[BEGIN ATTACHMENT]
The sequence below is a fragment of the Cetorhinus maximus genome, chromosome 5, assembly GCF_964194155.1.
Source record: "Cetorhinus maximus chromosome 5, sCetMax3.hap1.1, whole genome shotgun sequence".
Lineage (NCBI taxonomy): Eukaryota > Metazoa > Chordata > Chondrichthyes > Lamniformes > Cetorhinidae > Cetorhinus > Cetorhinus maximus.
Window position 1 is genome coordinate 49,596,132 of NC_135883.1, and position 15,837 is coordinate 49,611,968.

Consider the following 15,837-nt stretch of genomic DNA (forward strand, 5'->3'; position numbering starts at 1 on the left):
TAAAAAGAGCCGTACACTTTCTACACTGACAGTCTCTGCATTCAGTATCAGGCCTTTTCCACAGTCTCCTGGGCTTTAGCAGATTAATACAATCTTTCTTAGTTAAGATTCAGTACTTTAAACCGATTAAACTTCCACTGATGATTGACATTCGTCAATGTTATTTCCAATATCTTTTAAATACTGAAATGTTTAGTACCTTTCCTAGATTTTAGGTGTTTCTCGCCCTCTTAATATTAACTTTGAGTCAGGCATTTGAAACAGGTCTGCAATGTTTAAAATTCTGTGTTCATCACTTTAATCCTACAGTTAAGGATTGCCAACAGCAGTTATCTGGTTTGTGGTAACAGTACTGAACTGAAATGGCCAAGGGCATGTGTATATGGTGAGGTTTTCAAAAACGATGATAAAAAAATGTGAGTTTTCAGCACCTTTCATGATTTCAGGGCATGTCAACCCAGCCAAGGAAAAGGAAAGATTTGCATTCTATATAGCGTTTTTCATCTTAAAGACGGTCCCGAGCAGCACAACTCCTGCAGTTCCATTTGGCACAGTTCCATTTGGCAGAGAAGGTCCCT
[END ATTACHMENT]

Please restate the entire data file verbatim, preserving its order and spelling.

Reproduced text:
The sequence below is a fragment of the Cetorhinus maximus genome, chromosome 5, assembly GCF_964194155.1.
Source record: "Cetorhinus maximus chromosome 5, sCetMax3.hap1.1, whole genome shotgun sequence".
Lineage (NCBI taxonomy): Eukaryota > Metazoa > Chordata > Chondrichthyes > Lamniformes > Cetorhinidae > Cetorhinus > Cetorhinus maximus.
Window position 1 is genome coordinate 49,596,132 of NC_135883.1, and position 15,837 is coordinate 49,611,968.

Consider the following 15,837-nt stretch of genomic DNA (forward strand, 5'->3'; position numbering starts at 1 on the left):
TAAAAAGAGCCGTACACTTTCTACACTGACAGTCTCTGCATTCAGTATCAGGCCTTTTCCACAGTCTCCTGGGCTTTAGCAGATTAATACAATCTTTCTTAGTTAAGATTCAGTACTTTAAACCGATTAAACTTCCACTGATGATTGACATTCGTCAATGTTATTTCCAATATCTTTTAAATACTGAAATGTTTAGTACCTTTCCTAGATTTTAGGTGTTTCTCGCCCTCTTAATATTAACTTTGAGTCAGGCATTTGAAACAGGTCTGCAATGTTTAAAATTCTGTGTTCATCACTTTAATCCTACAGTTAAGGATTGCCAACAGCAGTTATCTGGTTTGTGGTAACAGTACTGAACTGAAATGGCCAAGGGCATGTGTATATGGTGAGGTTTTCAAAAACGATGATAAAAAAATGTGAGTTTTCAGCACCTTTCATGATTTCAGGGCATGTCAACCCAGCCAAGGAAAAGGAAAGATTTGCATTCTATATAGCGTTTTTCATCTTAAAGACGGTCCCGAGCAGCACAACTCCTGCAGTTCCATTTGGCACAGTTCCATTTGGCAGAGAAGGTCCCT